Blue Death-Feigning Beetle (Asbolus verrucosus)
Detailing the identifying qualities of the Blue Death-Feigning Beetle, including physical features and territorial reach.
Updated: 2/8/2018; Authored By Staff Writer; Content ©www.InsectIdentification.org
The Blue Death-Feigning Beetle is excellent at playing opossum for as long as it takes to convince predators to move along.
Blue Death-Feigning Beetles are native to the Mojave and Sonoran Desert regions in the Southwest U.S., but their range extends to surrounding states and Mexico. Unlike other Darkling Beetles, they are unable to secrete a noxious chemical to deter would-be predators. Instead, they have a remarkable ability to appear dead, often tricking humans as well as natural predators. A frightened beetle will quickly roll onto its back and bend all of its legs in order to appear dried out and dead to an approaching threat. The hope is that the predator will pass by, preferring fresh and juicy prey. The beetle will hold its pose for minutes into hours if it deems it necessary. They do not react to touching, pushing, or probing while faking death. Once the perceived threat is long gone, the beetle uprights itself and walks on, foraging for food.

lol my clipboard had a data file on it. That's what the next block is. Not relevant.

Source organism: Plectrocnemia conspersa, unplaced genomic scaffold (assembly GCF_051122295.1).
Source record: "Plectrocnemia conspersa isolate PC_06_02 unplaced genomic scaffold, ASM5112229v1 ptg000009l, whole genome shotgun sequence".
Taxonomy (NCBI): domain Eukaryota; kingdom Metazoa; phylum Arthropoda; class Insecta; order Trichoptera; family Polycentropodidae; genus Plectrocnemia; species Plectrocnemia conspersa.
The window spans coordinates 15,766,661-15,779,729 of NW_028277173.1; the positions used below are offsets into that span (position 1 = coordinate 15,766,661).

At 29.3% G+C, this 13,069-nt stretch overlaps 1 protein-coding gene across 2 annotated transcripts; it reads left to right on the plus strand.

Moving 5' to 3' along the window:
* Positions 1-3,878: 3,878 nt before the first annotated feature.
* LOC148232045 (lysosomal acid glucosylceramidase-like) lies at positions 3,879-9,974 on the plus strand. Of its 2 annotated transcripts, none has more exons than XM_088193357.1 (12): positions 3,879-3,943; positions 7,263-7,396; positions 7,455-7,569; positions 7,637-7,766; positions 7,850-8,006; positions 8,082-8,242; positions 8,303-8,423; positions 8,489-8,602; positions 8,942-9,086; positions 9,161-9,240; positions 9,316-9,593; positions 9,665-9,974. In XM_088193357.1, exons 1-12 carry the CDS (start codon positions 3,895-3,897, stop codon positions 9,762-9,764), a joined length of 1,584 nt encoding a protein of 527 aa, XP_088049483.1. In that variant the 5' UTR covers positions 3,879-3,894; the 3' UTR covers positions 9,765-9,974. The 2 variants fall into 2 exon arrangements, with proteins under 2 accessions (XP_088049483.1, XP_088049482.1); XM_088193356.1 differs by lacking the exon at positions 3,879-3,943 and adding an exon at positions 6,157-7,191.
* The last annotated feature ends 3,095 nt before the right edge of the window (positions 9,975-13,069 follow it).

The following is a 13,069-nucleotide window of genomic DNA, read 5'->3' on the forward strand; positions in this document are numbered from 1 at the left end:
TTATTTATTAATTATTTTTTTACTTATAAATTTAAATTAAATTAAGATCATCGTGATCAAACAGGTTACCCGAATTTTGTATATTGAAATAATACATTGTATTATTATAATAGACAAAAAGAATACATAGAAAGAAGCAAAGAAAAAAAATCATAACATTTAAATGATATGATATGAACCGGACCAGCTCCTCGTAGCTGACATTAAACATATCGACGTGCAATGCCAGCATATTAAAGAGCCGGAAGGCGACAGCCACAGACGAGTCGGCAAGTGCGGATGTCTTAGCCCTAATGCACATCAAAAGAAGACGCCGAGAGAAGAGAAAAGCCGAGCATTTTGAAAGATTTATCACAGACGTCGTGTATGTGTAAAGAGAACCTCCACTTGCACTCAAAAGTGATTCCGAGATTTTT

Blue Death-Feigning Beetles are also called Desert Ironclad Beetles. They are built to avoid desiccation in arid regions. They are a steely blue color, including legs. Rows of bumps on the dorsal (back) side run in parallel lines from head to rear. They feed on plant and animal debris, scouring the landscape for bits and pieces all day. Some people keep them as pets. One beetle kept in captivity lived over 15 years. Those in nature tend to be most active in spring and early autumn.